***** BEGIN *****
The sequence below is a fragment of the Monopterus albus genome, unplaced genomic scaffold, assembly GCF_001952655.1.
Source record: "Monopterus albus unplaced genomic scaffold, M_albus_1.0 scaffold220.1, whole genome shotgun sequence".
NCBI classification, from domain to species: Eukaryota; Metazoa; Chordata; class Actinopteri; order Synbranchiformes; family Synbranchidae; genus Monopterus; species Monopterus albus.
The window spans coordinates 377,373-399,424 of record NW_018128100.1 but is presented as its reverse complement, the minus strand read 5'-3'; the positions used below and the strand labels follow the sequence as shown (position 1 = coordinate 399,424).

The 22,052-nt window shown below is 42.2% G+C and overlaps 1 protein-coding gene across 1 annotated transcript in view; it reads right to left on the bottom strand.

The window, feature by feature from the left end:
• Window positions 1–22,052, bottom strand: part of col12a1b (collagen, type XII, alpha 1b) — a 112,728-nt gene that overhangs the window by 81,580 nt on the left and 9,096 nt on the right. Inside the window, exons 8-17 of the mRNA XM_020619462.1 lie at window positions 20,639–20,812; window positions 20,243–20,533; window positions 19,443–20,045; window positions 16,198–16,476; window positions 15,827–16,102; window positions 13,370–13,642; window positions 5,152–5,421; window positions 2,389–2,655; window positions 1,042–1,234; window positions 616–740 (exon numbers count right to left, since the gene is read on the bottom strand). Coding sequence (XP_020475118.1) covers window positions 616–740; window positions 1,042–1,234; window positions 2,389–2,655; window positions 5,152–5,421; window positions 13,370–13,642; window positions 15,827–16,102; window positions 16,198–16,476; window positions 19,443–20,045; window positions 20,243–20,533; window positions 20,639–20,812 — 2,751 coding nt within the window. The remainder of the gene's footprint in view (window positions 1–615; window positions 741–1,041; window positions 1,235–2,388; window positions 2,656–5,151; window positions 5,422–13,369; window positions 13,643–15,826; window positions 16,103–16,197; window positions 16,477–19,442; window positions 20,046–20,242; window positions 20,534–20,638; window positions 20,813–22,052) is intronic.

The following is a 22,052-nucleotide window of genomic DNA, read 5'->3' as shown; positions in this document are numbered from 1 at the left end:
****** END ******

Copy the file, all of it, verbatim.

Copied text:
The sequence below is a fragment of the Monopterus albus genome, unplaced genomic scaffold, assembly GCF_001952655.1.
Source record: "Monopterus albus unplaced genomic scaffold, M_albus_1.0 scaffold220.1, whole genome shotgun sequence".
NCBI classification, from domain to species: Eukaryota; Metazoa; Chordata; class Actinopteri; order Synbranchiformes; family Synbranchidae; genus Monopterus; species Monopterus albus.
The window spans coordinates 377,373-399,424 of record NW_018128100.1 but is presented as its reverse complement, the minus strand read 5'-3'; the positions used below and the strand labels follow the sequence as shown (position 1 = coordinate 399,424).

The 22,052-nt window shown below is 42.2% G+C and overlaps 1 protein-coding gene across 1 annotated transcript in view; it reads right to left on the bottom strand.

The window, feature by feature from the left end:
• Window positions 1–22,052, bottom strand: part of col12a1b (collagen, type XII, alpha 1b) — a 112,728-nt gene that overhangs the window by 81,580 nt on the left and 9,096 nt on the right. Inside the window, exons 8-17 of the mRNA XM_020619462.1 lie at window positions 20,639–20,812; window positions 20,243–20,533; window positions 19,443–20,045; window positions 16,198–16,476; window positions 15,827–16,102; window positions 13,370–13,642; window positions 5,152–5,421; window positions 2,389–2,655; window positions 1,042–1,234; window positions 616–740 (exon numbers count right to left, since the gene is read on the bottom strand). Coding sequence (XP_020475118.1) covers window positions 616–740; window positions 1,042–1,234; window positions 2,389–2,655; window positions 5,152–5,421; window positions 13,370–13,642; window positions 15,827–16,102; window positions 16,198–16,476; window positions 19,443–20,045; window positions 20,243–20,533; window positions 20,639–20,812 — 2,751 coding nt within the window. The remainder of the gene's footprint in view (window positions 1–615; window positions 741–1,041; window positions 1,235–2,388; window positions 2,656–5,151; window positions 5,422–13,369; window positions 13,643–15,826; window positions 16,103–16,197; window positions 16,477–19,442; window positions 20,046–20,242; window positions 20,534–20,638; window positions 20,813–22,052) is intronic.

The following is a 22,052-nucleotide window of genomic DNA, read 5'->3' as shown; positions in this document are numbered from 1 at the left end: